Publication: Monitor Volume: 7 Issue: 118

On June 14, the State Duma passed in a third reading a law forbidding regional governors and city mayors who step down from their posts before the end of their terms from running in the next elections for their former posts. The measure was passed 302 to one, with five abstentions. A measure requires at least 226 votes for passage (Lenta.ru, June 14). The new law, which was in fact an amendment to existing law, was drafted by the Central Electoral Commission and submitted to the Duma over President Vladimir Putin’s signature. It closes the “technological move” much beloved by governors: relinquishing their posts in order to win pre-term elections held at a time advantageous for them (Vremya Novostei, June 14). Samara Governor Konstantin Titov and Kemerovo Governor Aman Tuleev played this method successfully, even as the preparations for Primorsky Krai’s pre-term elections took place amid constant warnings that former Governor Nazdratenko would run again. Nazdratenko’s decision not to do so was a magnanimous gesture on the part of a regional leader whom the Kremlin had with great difficulty persuaded to step down before his term was over and who had been compensated by the post of head of the State Fisheries Committee.

The new law is part of a package of legislative initiatives aimed at limiting the arbitrary power governors have in preparing and conducting their election campaigns. Also included in the package are draft amendments to the law on the formation of bodies of state power in the regions, which would restrict the number of governors having the right to run for third terms. Other initiatives would require all gubernatorial elections to be held in two rounds, and that elections for regional legislative organs be held according to a mixed proportional-majoritarian scheme.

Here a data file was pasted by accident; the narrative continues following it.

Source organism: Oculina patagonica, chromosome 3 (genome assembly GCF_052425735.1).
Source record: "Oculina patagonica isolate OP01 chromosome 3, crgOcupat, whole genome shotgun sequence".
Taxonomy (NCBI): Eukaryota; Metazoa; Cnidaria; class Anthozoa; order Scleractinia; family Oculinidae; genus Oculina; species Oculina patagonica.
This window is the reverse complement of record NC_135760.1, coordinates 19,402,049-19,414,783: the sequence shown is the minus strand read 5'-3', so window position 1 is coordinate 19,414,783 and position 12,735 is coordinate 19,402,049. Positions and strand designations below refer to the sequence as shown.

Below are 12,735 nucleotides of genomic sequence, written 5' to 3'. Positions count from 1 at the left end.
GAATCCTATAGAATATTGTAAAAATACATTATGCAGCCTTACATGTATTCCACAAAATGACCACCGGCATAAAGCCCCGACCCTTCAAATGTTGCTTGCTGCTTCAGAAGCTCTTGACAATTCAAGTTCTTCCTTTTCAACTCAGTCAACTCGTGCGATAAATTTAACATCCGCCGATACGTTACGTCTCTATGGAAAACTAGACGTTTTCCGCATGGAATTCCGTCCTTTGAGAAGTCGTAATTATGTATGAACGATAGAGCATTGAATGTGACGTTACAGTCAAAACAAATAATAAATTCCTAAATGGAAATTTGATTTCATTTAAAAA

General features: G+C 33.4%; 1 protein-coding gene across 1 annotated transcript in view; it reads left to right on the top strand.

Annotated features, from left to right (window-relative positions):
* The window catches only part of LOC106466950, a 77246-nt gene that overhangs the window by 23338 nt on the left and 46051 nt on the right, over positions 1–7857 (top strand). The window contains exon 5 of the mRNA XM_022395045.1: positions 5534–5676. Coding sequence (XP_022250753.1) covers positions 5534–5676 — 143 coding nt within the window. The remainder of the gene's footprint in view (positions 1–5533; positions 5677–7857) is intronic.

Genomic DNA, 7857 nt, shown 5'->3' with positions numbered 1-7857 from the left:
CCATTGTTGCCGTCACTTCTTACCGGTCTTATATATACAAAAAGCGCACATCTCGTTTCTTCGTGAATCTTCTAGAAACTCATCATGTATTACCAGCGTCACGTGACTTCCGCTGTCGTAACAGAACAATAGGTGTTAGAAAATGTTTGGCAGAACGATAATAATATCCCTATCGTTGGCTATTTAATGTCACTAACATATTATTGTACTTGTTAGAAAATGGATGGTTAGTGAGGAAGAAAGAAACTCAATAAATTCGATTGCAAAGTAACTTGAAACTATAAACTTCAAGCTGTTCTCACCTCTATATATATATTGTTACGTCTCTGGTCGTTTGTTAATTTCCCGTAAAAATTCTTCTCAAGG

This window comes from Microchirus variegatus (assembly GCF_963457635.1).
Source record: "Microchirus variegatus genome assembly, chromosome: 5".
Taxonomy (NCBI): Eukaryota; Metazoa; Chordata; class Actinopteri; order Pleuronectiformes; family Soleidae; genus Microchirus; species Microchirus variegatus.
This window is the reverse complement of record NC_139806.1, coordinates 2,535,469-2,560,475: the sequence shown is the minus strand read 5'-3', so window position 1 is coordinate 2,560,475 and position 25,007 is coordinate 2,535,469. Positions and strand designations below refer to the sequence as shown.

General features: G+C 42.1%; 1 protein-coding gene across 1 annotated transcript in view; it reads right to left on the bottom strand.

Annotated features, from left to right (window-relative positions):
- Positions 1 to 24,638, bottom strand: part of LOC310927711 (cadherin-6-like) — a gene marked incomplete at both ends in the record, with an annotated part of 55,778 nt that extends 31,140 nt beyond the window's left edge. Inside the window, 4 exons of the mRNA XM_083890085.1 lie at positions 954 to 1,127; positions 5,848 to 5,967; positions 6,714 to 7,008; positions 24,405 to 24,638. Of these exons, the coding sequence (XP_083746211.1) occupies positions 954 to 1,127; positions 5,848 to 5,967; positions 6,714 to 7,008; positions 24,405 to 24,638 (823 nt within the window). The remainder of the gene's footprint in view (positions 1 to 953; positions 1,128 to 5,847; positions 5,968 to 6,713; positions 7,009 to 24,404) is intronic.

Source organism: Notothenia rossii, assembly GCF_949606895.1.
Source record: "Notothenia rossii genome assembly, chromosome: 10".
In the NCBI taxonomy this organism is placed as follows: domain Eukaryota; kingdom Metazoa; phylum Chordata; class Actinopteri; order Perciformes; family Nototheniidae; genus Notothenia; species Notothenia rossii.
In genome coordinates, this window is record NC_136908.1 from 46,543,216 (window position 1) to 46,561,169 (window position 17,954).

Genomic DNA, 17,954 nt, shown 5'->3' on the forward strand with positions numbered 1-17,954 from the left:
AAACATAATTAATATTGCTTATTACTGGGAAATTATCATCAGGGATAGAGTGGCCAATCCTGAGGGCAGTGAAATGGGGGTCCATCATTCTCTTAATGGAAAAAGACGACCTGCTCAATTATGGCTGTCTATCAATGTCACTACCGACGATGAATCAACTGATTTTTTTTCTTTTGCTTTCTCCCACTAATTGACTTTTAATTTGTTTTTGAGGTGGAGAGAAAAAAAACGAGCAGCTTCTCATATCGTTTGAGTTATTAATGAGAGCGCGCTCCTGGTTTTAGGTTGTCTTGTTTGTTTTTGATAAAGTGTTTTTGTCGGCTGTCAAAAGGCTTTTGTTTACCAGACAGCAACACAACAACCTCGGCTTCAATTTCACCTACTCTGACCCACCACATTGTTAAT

These initiatives are unlikely, however, to have an easy passage. Indeed, the law forbidding governors and mayors from stepping down early and running immediately for their former posts is widely expected to become bogged down in the upper house of parliament, the Federation Council (Parliamentskaya Gazeta, March 14). Even if the law is somehow pushed through the Federation Council, it will probably not be signed into law by the president. That, at least, is what Aleksandr Kotenkov, the presidential representative in the Duma, stated after the bill received its second reading. The fact is that, during the examination of the law, Boris Nadezhdin of the Union of Right-Wing Forces added an amendment to extend the ban from the governors to the president himself (Russian agencies, June 13).

Pointing out that the procedure for electing the head of state is established by the constitution and cannot be changed by a federal law (NNS.ru, June 14) Kotenkov confirmed that the Kremlin would seek the draft law’s return in the first reading (NNS.ru, June 13). These attempts, however, were apparently unsuccessful. The law has now gone to the Federation Council. The current state of affairs gives the advantage to the governors who do not, of course, want such limits. Thus it is that Putin risks turning into the guarantor of the interests of those against whom he has been waging a war for more than a year, attempting to limit the Russian state’s centrifugal tendencies.